The next state is called jagrat or wakefulness and in that period I experience: “Ah, I am here and this is my bed,” I am just waking up: “This is my house, I am sleeping in my house, I am sleeping in my room, this is me.” The person who is waking up at this point is unaware of the whole world but is only aware of these two concepts: ‘This is me’, and ‘this is my bed, this is my room, this is my house’.

The next state is maha jagrat; maha means great. This same wake-fulness has expanded enormously and ‘this is me’ and ‘this is mine’ have also expanded. Instead of merely saying: “This is me”, I have now woken up to the feeling that the ‘me’ is composed of a tremendous number of qualifications: ‘I am a doctor’, ‘I am a Yogi’, ‘I am this’, ‘I am that’–all these wake up. This is merely an expansion of the first wakefulness: the whole world has come into being.

Then comes a very subtle and beautiful state: ‘this is me and this is the world’–relationship begins to appear in this consciousness. The Master calls it jagrat svapna; jagrat means waking and svapna means dream. All our wonderful relationships with all these diverse beings in the universe with which we connect ourselves within our own imagination are nothing more than a waking dream. You think ‘you are’, I think ‘I am’ and ‘I’ think ‘you are’ and so I imagine some kind of relationship with you. It is nothing more than a ‘waking dream’. Since our whole life seems to be based only on this, the Master calls the entire life a long dream, nothing more than that. Only one thing is awake: the feeling ‘I am’ and that has projected innumerable objects with which it enters into certain relationships, all these being mere dreams.

The fundamental wakefulness of ‘I am’ is the only thing that seems to be real in this world-game. The rest is dream. We enter into these relationships and we think they are all real, factual, unshakeable, unquestionable, until we begin to question that. We have changed so often that we do not even realise when we are in the next dream. We do not realise: “I have walked into this illusion so often and I have been disillusioned so often. Why must I get into this again?” This does not occur to us because while we are engaged in that dream that dream seems to be real. This is the tragedy.

There is another aspect: while life, goes on like this–‘this is me, this is mine’, ‘he is my brother and she is my sister’, ‘this is my wife and that is my husband, father, mother, children, etc.,’–to some extent these things seem to share some quality of truth. Why? Because they are all related to me and this ‘me’ seems to be a stable factor.

In the waking dream there is some mixture of reality and unreality but all of us are capable of the next, which is svapna, pure dream. This does not mean the dream in bed but our present dream. Having heard all this, we go and sit in the meditation room or at the beach and we begin: “Oh, it is marvellous, I am going to be enlightened one of these days and once I am enlightened, what a wonderful thing–one foot here and the other foot on Mars…” The whole thing is imagination and this kind of day-dreaming is called svapna. We think we are awake but we are not. We are completely disconnected from reality; it is some kind of hallucination, day-dreaming. That is also part of our daily life.

Then there is svapna jagrata which means svapna, dream, and jagrata, waking. Here again there is a mixture of something that is not and something that is. We revive the memory of a past experience as if it were happening now. We are all capable of this–pure and simple but vivid memory. If we were awake to wisdom even the past experience as it happened would have a different character–we would neither enjoy nor suffer with it. But we revive this memory now and experience it as if it were happening now. That is another state of mind we pass through every day. Finally, when we get tired to all this we go to sleep and forget everything. This is the story of a person’s daily life.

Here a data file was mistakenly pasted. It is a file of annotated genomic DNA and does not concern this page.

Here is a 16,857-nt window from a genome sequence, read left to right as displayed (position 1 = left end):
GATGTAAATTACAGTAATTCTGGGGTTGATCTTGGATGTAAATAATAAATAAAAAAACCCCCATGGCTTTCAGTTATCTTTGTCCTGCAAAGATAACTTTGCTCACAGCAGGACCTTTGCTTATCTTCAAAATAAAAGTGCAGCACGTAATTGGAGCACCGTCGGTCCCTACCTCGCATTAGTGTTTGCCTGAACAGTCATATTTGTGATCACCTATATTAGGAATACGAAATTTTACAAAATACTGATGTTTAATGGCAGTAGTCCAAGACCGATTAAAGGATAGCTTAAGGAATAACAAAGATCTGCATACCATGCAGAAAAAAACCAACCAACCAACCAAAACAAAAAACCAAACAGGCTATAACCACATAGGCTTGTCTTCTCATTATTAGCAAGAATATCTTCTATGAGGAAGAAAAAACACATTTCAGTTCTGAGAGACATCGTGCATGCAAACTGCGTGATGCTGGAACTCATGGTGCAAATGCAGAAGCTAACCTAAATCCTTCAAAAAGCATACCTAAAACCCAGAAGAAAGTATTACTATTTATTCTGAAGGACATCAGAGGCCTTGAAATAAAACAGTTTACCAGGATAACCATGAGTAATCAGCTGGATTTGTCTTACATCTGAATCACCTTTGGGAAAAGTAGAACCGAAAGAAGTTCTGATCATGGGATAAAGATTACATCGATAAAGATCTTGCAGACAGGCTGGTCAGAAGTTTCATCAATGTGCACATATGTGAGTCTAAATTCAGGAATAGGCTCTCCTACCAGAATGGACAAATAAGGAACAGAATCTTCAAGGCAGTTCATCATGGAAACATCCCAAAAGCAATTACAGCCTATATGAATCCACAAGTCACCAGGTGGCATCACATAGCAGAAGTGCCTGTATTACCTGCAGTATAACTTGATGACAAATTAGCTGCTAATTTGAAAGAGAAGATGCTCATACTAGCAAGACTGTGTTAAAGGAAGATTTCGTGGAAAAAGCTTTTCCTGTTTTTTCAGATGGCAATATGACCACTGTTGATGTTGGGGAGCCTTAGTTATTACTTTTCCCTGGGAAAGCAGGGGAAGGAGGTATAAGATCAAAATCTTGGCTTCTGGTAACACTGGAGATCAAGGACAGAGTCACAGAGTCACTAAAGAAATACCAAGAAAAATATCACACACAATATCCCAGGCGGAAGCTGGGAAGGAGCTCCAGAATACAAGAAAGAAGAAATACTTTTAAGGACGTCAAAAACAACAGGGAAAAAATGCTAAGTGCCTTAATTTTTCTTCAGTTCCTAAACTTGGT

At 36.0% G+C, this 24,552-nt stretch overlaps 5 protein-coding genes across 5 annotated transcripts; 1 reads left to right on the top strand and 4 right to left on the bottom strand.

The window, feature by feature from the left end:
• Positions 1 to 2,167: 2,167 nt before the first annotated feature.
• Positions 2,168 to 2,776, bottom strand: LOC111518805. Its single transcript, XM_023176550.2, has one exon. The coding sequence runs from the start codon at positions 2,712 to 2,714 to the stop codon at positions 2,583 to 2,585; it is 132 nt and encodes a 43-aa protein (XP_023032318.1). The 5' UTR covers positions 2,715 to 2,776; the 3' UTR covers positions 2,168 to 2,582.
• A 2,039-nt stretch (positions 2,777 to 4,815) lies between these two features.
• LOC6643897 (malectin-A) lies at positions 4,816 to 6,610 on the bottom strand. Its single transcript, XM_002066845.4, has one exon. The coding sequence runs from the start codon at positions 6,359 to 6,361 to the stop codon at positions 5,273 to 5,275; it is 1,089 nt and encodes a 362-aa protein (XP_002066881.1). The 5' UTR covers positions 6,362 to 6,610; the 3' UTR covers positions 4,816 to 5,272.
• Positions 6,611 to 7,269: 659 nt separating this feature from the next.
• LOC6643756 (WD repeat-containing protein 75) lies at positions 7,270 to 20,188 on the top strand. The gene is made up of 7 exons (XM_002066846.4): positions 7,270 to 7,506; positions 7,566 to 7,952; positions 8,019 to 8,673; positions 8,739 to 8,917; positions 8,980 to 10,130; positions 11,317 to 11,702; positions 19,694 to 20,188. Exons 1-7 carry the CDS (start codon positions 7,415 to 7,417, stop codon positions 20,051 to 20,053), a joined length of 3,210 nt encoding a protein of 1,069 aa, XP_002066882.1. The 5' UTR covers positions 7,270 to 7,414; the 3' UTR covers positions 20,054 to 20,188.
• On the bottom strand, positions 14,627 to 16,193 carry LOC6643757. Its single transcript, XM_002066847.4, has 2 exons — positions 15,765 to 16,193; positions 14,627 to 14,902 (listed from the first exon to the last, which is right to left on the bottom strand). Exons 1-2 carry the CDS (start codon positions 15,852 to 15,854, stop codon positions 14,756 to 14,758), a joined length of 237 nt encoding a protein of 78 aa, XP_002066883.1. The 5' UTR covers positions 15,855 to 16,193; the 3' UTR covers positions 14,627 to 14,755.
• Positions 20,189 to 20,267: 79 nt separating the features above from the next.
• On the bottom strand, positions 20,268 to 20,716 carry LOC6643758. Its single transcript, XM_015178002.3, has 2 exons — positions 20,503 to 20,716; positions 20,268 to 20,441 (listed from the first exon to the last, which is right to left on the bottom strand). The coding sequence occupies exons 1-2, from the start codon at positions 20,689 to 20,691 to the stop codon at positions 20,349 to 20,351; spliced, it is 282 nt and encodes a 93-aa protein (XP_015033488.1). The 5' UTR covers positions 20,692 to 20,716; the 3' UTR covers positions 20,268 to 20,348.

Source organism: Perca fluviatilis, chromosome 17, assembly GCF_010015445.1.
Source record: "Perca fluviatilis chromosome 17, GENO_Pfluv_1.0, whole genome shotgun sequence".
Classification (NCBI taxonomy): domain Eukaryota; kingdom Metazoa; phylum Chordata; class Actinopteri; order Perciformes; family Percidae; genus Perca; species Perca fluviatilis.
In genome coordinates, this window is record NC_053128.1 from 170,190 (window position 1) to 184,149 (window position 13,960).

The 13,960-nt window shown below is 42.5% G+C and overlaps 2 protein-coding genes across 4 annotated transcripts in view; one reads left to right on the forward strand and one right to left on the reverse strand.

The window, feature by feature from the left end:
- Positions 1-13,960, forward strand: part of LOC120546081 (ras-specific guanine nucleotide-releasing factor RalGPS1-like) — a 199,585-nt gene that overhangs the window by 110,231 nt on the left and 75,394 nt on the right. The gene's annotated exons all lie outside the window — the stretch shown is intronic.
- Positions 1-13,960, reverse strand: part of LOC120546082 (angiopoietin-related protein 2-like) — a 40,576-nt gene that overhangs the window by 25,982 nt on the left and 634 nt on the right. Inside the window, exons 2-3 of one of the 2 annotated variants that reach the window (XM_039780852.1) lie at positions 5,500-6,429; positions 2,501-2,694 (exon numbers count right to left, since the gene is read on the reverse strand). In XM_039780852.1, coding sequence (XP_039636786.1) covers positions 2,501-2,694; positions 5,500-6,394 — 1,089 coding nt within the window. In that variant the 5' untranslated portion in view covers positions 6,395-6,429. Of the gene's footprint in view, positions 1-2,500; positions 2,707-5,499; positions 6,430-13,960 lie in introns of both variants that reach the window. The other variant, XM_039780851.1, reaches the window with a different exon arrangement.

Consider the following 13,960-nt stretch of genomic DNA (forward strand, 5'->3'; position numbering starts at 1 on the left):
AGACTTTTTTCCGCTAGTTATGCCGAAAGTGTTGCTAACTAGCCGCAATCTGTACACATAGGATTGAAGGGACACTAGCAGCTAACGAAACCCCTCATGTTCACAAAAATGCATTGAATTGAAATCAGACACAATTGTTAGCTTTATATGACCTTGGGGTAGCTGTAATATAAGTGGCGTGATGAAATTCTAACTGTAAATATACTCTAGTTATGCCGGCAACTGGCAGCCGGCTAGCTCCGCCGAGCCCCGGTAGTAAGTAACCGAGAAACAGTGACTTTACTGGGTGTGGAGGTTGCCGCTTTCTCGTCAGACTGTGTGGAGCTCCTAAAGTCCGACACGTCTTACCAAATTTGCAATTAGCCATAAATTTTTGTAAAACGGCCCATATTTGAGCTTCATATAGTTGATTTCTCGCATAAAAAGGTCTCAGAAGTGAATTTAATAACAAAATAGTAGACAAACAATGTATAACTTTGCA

This is the story of our total life-span. We are born–a little baby in whom all the seeds of potential mischief are lying dormant. Then the baby wakes up to the feeling: “I am So-and-so, this is my father, this is my mother.” Later the baby grows a little more and its world seems to expand. Can you visualise this? As we grow up–three, four, five years old–our world seems to expand far beyond our house, to our neighbours, to our friends, to our school-mates. The world seems to grow maha jagrat. Next we forge relationships which do not exist: ‘He is my friend and he is my enemy; he is my rival and he is my competitor’ and so on. We may throw out these relationships as dreams but they return to us as ropes, tying us to all sorts of situations. Caught in this web woven by ourselves, we dream of liberation and freedom, we dream of pleasure and happiness. These are all nothing more than dreams.

Then we come to the stage where the only thing we are left with is memory. All the good things are past and we go into the woods and think of all the nice things that happened, experiencing them as if they were happening now! This goes on for some time and then we seem to get tired of all this experiencing and reviving of memories and hallucinations and we fall asleep and do not wake up. (We wake up in another body!) Thus what applies to our daily life also applies to the whole life-span.

It is also possible that the entire cosmos or universe (or what we call our solar system–the universe we are aware of) also passes through the same stages. In this little body there are billions of cells, each of them functioning in a dual relationship. That is, each cell seems to be independent of the other and yet all cells are interrelated. Each cell seems to know its function and performs only its function, seemingly independent of the others. It can even fight with other cells of one living being so that if that being dies all the cells die. Each cell seems to function independently up to a point but not totally.

Is it possible that even now all these hundreds and thousands of stars that we see in the night are similarly cells in one enormous body of a ‘Mr. So-and-so’ (it does not have to be ‘God’) and that we are all tiny little microscopic entities in that enormous body? It is quite possible. And all the things which we call creation, preservation and dissolution happen in that enormous body. Creation exists and so does dissolution. That cosmic being also undergoes these several stages of involution.